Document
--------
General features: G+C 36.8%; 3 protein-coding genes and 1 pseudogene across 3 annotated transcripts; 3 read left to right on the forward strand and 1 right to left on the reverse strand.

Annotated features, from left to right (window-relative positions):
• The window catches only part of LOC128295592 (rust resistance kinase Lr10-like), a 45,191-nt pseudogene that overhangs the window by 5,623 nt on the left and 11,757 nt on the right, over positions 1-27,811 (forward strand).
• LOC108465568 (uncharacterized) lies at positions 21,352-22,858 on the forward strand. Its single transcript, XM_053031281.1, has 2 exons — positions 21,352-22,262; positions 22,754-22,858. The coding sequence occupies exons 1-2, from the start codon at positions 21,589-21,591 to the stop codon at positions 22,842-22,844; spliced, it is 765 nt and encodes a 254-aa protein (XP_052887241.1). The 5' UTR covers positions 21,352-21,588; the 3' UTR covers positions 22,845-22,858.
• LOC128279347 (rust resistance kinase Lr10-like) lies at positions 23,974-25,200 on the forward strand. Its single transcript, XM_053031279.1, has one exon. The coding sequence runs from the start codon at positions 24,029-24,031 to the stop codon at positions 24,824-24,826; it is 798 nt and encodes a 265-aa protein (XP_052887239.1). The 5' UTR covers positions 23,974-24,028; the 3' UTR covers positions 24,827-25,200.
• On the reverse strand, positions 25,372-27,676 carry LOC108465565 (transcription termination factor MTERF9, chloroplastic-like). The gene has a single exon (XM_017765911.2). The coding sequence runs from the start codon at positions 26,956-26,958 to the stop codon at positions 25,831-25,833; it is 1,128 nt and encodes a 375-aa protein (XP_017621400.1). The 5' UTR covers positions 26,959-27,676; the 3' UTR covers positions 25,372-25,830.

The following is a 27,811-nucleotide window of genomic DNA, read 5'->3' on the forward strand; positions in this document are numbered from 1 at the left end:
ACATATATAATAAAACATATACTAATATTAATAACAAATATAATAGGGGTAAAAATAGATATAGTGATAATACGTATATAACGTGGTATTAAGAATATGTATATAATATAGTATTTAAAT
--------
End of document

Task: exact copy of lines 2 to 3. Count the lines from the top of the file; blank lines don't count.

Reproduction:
Annotated features, from left to right (window-relative positions):
• The window catches only part of LOC128295592 (rust resistance kinase Lr10-like), a 45,191-nt pseudogene that overhangs the window by 5,623 nt on the left and 11,757 nt on the right, over positions 1-27,811 (forward strand).